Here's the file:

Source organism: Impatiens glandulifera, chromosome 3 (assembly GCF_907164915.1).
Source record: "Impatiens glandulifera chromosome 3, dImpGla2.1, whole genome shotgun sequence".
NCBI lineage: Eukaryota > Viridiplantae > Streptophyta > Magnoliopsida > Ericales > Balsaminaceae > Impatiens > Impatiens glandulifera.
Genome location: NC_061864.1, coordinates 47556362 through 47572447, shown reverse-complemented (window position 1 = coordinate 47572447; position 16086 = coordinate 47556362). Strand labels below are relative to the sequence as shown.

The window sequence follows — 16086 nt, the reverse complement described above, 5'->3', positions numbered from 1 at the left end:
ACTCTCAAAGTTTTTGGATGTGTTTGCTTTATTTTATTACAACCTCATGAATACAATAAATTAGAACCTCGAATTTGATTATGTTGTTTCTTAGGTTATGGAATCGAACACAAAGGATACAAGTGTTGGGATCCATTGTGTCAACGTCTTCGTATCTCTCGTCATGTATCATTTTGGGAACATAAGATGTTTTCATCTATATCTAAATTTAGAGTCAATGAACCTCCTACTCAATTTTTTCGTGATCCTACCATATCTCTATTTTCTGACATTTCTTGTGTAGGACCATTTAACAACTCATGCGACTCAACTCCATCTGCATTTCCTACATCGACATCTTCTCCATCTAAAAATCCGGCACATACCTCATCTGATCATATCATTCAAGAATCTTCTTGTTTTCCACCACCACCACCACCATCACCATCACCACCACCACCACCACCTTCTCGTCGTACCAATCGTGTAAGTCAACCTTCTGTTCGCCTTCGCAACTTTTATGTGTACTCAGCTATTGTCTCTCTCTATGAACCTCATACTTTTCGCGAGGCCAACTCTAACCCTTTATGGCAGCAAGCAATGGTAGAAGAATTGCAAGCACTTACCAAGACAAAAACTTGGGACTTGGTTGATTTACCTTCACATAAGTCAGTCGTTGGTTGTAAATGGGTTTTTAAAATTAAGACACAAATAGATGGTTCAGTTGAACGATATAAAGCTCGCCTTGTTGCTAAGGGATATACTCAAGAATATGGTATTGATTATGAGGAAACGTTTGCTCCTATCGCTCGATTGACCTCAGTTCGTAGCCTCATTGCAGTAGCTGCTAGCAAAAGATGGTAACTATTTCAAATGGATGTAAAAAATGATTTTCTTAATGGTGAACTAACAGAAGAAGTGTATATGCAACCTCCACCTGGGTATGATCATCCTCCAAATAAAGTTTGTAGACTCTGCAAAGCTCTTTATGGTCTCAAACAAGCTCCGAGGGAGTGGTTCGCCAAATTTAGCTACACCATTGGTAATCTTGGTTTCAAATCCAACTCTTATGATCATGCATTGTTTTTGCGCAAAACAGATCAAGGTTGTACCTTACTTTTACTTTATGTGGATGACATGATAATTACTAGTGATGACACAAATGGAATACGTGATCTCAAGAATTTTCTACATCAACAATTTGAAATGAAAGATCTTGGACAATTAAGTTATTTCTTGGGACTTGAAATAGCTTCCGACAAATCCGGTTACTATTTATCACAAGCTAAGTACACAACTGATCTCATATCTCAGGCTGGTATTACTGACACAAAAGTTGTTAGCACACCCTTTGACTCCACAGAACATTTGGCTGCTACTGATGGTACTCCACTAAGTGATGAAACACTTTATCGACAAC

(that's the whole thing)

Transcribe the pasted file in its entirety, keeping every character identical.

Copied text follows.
Source organism: Impatiens glandulifera, chromosome 3 (assembly GCF_907164915.1).
Source record: "Impatiens glandulifera chromosome 3, dImpGla2.1, whole genome shotgun sequence".
NCBI lineage: Eukaryota > Viridiplantae > Streptophyta > Magnoliopsida > Ericales > Balsaminaceae > Impatiens > Impatiens glandulifera.
Genome location: NC_061864.1, coordinates 47556362 through 47572447, shown reverse-complemented (window position 1 = coordinate 47572447; position 16086 = coordinate 47556362). Strand labels below are relative to the sequence as shown.

The window sequence follows — 16086 nt, the reverse complement described above, 5'->3', positions numbered from 1 at the left end:
ACTCTCAAAGTTTTTGGATGTGTTTGCTTTATTTTATTACAACCTCATGAATACAATAAATTAGAACCTCGAATTTGATTATGTTGTTTCTTAGGTTATGGAATCGAACACAAAGGATACAAGTGTTGGGATCCATTGTGTCAACGTCTTCGTATCTCTCGTCATGTATCATTTTGGGAACATAAGATGTTTTCATCTATATCTAAATTTAGAGTCAATGAACCTCCTACTCAATTTTTTCGTGATCCTACCATATCTCTATTTTCTGACATTTCTTGTGTAGGACCATTTAACAACTCATGCGACTCAACTCCATCTGCATTTCCTACATCGACATCTTCTCCATCTAAAAATCCGGCACATACCTCATCTGATCATATCATTCAAGAATCTTCTTGTTTTCCACCACCACCACCACCATCACCATCACCACCACCACCACCACCTTCTCGTCGTACCAATCGTGTAAGTCAACCTTCTGTTCGCCTTCGCAACTTTTATGTGTACTCAGCTATTGTCTCTCTCTATGAACCTCATACTTTTCGCGAGGCCAACTCTAACCCTTTATGGCAGCAAGCAATGGTAGAAGAATTGCAAGCACTTACCAAGACAAAAACTTGGGACTTGGTTGATTTACCTTCACATAAGTCAGTCGTTGGTTGTAAATGGGTTTTTAAAATTAAGACACAAATAGATGGTTCAGTTGAACGATATAAAGCTCGCCTTGTTGCTAAGGGATATACTCAAGAATATGGTATTGATTATGAGGAAACGTTTGCTCCTATCGCTCGATTGACCTCAGTTCGTAGCCTCATTGCAGTAGCTGCTAGCAAAAGATGGTAACTATTTCAAATGGATGTAAAAAATGATTTTCTTAATGGTGAACTAACAGAAGAAGTGTATATGCAACCTCCACCTGGGTATGATCATCCTCCAAATAAAGTTTGTAGACTCTGCAAAGCTCTTTATGGTCTCAAACAAGCTCCGAGGGAGTGGTTCGCCAAATTTAGCTACACCATTGGTAATCTTGGTTTCAAATCCAACTCTTATGATCATGCATTGTTTTTGCGCAAAACAGATCAAGGTTGTACCTTACTTTTACTTTATGTGGATGACATGATAATTACTAGTGATGACACAAATGGAATACGTGATCTCAAGAATTTTCTACATCAACAATTTGAAATGAAAGATCTTGGACAATTAAGTTATTTCTTGGGACTTGAAATAGCTTCCGACAAATCCGGTTACTATTTATCACAAGCTAAGTACACAACTGATCTCATATCTCAGGCTGGTATTACTGACACAAAAGTTGTTAGCACACCCTTTGACTCCACAGAACATTTGGCTGCTACTGATGGTACTCCACTAAGTGATGAAACACTTTATCGACAAC